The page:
Defective Parts and Recalls

Defective Parts and Recalls

Many vehicles issue recall notices every year because of defective parts. Unfortunately, not everyone heeds these warnings. In addition, many other parts may not be part of a recall notice even if they are found to carry a higher risk of an accident. Drivers who have been injured due to a defective automotive part may suffer long-term and serious injuries.

In 1966, the National Traffic and Motor Vehicle Safety Act was enacted, which allowed the National Highway Traffic Safety Administration from the Department of Transportation to issue safety standards for vehicles. Because of this act, manufacturers are required to recall vehicles that contain any defects related to safety.

You’ll often hear about recalls on television or through the Internet, and you may even have received a notice in the mail for your own vehicle. Many different components on your vehicle can be defective, which place a safety risk on you and your passengers. Some of these components include the following:

  • Fuel systems – increase the risk of fire in a collision
  • Steering system – cause loss of control or inability to steer
  • Tires – may blow out
  • Wheels – may crack or break, inhibiting control of the vehicle
  • Wiring systems – cause fire or shut down lighting or other systems
  • Accelerator controls – may get stuck in one position with inability to stop vehicle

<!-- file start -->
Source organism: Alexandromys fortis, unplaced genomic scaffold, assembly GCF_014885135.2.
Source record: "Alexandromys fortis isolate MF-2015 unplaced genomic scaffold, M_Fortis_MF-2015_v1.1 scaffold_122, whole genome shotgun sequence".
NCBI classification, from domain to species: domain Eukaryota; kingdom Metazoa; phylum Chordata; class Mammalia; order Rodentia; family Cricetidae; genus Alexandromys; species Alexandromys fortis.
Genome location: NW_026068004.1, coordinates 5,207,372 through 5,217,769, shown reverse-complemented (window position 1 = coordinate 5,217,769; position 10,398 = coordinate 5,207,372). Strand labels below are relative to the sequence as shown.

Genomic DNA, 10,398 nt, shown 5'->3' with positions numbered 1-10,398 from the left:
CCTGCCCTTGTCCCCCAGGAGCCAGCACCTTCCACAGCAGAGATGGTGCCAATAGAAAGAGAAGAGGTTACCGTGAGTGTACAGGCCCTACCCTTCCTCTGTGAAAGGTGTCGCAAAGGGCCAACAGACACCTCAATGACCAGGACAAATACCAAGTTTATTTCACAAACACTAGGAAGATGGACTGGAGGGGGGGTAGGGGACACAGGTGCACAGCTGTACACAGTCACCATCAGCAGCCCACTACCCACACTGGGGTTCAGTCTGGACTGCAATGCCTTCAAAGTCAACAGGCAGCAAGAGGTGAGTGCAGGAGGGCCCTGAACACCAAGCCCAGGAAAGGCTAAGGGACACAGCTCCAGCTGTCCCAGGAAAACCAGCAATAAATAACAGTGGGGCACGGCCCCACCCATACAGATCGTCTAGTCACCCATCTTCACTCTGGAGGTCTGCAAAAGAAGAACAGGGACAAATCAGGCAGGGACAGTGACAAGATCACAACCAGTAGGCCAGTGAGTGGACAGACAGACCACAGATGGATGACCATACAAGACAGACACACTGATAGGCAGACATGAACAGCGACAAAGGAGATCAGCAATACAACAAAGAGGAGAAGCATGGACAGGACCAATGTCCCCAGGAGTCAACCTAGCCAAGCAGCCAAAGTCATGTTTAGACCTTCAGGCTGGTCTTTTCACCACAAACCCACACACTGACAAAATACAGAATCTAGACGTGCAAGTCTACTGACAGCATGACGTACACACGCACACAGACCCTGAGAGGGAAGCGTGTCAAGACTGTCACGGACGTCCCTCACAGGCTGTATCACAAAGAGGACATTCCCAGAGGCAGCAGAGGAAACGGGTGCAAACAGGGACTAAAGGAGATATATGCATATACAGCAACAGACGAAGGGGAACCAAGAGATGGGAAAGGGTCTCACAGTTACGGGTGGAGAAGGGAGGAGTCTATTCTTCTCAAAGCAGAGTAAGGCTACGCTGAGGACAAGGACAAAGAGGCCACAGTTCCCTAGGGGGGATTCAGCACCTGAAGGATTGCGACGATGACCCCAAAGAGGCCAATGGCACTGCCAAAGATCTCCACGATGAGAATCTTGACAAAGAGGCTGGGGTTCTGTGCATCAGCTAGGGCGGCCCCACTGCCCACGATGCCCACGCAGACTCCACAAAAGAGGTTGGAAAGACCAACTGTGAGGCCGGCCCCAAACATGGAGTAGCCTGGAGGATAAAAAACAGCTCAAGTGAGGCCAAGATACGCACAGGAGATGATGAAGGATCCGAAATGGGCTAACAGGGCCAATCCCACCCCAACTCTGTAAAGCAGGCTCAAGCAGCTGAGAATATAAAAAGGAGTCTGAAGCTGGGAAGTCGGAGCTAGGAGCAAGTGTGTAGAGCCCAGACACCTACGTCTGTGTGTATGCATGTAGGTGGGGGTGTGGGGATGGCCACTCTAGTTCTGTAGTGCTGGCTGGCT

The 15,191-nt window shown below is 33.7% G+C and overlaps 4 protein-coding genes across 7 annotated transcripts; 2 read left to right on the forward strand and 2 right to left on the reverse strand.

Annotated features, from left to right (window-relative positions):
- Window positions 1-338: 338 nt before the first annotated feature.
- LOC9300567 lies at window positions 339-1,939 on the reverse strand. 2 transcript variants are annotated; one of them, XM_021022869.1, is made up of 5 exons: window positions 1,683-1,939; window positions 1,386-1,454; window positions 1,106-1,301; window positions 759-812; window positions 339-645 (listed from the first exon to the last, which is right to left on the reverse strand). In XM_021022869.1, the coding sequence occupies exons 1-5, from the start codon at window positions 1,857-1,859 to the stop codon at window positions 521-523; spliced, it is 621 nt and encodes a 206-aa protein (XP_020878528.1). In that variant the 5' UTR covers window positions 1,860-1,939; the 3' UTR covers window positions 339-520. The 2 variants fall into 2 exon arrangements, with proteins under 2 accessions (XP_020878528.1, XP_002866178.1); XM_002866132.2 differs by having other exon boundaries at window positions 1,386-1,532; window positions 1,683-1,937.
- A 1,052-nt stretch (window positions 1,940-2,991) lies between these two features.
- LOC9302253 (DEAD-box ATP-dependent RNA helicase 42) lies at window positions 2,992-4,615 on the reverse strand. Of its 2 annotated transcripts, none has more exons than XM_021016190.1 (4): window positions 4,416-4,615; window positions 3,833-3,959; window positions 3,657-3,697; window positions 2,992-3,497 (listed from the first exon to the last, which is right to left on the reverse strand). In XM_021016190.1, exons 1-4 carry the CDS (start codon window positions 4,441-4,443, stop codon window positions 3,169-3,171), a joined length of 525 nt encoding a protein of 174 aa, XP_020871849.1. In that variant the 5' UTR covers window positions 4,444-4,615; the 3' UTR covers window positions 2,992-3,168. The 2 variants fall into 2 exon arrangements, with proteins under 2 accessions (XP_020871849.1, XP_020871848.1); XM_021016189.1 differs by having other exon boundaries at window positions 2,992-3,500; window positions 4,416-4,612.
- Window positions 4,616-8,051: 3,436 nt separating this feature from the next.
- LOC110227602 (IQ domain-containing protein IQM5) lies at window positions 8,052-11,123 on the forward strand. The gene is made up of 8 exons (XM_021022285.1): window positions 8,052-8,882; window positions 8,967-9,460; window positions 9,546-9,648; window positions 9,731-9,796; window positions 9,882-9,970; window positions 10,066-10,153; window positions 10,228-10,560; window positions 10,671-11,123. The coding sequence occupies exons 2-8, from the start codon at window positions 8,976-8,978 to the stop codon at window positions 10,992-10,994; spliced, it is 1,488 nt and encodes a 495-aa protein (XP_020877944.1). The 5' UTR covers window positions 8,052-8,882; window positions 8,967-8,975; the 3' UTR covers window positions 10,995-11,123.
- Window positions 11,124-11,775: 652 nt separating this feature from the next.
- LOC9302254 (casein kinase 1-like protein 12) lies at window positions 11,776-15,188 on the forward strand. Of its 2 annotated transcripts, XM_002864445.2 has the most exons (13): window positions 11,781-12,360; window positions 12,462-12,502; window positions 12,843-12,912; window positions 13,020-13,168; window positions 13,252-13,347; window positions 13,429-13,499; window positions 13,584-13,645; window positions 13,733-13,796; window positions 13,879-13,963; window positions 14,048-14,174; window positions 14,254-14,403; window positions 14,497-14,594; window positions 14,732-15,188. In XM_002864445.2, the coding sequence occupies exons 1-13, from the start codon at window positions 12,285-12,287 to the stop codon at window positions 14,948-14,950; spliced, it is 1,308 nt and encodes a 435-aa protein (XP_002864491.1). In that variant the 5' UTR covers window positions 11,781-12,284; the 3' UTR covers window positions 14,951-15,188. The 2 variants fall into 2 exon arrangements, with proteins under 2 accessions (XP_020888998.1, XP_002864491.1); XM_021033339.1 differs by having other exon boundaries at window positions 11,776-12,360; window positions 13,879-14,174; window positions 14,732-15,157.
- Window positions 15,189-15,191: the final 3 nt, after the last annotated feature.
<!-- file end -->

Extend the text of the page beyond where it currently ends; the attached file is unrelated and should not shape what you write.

You may also receive notice of recalls on airbags, brakes or other components which could increase the risk of accident or severity of injury in a collision.

A car part is considered defective because of either a design defect or a manufacturing defect. With a design defect, the part can have a high level of risk for injury even when used correctly. In other situations, the part may be assembled or built poorly and not according to the designer’s instructions, which results in a manufacturing defect.

To prove your case in a personal injury claim due to a defective part, you will have to prove that the part was indeed defective and that the defect was the cause of the accident or injury. You’ll also have to prove that you suffered a loss because of the defect. This loss may be physical, emotional or even financial.

It’s important to hire an attorney experienced in dealing with defective automotive parts for your claim. They will understand the challenges that are presented in proving your case, and they will fight for your rights. Contact us today if you have been injured in a vehicle accident because of a defective part.

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